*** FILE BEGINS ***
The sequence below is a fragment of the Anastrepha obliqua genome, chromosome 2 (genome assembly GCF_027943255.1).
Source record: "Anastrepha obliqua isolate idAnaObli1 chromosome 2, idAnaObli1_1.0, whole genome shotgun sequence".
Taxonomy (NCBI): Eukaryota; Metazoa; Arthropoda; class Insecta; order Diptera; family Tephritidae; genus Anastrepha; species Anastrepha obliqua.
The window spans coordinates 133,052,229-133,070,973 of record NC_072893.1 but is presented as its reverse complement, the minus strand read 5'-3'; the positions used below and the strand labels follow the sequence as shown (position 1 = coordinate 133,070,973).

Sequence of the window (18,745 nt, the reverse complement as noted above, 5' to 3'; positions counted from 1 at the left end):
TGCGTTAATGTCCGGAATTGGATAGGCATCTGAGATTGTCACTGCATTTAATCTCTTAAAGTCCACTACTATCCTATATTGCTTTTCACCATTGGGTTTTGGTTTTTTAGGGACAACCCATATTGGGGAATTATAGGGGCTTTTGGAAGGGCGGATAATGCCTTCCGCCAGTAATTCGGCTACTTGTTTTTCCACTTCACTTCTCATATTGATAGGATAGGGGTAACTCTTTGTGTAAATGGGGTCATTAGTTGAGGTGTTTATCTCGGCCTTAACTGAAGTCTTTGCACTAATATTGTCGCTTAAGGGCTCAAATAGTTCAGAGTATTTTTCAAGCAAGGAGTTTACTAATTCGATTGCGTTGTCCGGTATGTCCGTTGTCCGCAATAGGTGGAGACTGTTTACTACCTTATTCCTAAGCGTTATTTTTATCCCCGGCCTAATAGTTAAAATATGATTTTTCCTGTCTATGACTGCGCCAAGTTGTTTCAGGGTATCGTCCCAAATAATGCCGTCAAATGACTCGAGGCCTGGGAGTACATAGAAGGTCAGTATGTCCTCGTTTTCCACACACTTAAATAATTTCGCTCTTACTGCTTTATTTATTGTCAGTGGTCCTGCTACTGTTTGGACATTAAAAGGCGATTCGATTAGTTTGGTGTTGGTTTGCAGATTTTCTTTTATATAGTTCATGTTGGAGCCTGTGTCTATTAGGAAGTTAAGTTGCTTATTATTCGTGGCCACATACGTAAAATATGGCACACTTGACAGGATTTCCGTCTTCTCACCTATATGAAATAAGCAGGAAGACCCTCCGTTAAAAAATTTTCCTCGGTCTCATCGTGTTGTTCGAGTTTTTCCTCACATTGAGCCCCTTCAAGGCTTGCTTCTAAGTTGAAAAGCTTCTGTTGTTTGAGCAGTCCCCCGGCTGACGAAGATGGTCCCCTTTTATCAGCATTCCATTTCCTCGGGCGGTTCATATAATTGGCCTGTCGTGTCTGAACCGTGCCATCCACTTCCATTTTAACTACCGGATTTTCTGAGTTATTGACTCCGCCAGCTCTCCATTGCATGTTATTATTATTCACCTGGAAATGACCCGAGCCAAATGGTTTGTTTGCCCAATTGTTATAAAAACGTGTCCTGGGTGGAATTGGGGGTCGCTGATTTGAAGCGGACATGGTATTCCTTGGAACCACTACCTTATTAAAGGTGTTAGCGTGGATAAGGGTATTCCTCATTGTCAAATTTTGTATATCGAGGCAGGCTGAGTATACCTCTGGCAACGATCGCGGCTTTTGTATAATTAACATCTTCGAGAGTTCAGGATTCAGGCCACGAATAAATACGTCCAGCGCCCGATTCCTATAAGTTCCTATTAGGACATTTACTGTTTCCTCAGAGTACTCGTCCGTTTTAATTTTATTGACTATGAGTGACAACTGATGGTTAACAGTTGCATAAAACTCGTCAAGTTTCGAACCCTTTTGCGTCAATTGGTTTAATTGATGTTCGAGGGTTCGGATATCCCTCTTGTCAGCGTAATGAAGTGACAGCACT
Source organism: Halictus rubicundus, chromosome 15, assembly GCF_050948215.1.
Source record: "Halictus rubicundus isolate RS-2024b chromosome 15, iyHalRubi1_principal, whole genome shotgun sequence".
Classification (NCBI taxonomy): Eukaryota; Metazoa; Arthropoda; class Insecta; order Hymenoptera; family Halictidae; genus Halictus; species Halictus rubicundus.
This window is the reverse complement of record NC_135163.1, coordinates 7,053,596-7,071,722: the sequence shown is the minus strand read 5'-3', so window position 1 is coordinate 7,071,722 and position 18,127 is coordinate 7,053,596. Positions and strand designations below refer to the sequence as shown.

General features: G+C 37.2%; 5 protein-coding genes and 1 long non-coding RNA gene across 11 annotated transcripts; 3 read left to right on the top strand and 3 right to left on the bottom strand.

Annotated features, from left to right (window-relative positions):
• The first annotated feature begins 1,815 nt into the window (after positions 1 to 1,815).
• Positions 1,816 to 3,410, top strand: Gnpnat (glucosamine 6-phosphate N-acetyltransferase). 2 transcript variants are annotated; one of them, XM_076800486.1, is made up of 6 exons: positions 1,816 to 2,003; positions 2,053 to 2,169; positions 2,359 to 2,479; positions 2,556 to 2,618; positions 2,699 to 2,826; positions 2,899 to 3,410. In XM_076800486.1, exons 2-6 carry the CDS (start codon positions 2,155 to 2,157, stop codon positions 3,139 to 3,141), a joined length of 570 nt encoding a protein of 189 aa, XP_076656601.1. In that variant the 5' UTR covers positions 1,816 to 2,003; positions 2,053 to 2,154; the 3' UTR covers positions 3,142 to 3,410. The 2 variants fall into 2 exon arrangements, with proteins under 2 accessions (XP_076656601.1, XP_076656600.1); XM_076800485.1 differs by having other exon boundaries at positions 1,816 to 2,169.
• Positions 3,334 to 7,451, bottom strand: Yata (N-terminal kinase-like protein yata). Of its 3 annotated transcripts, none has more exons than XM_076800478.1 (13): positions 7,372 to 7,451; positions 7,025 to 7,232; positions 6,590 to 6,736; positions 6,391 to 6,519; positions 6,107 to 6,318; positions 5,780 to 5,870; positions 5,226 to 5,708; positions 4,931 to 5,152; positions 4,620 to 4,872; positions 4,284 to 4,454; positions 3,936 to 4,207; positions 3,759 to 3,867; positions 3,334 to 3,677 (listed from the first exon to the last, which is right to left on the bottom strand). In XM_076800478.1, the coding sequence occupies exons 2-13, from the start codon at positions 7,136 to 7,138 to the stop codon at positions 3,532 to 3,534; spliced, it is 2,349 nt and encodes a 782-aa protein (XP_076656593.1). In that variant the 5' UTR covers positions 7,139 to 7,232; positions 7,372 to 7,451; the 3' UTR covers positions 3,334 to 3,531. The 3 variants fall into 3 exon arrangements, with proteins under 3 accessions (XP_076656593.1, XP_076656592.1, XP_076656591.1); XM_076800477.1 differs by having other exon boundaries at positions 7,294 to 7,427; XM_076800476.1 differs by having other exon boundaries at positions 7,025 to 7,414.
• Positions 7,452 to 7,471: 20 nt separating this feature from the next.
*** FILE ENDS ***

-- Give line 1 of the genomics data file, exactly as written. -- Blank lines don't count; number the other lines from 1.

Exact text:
The sequence below is a fragment of the Anastrepha obliqua genome, chromosome 2 (genome assembly GCF_027943255.1).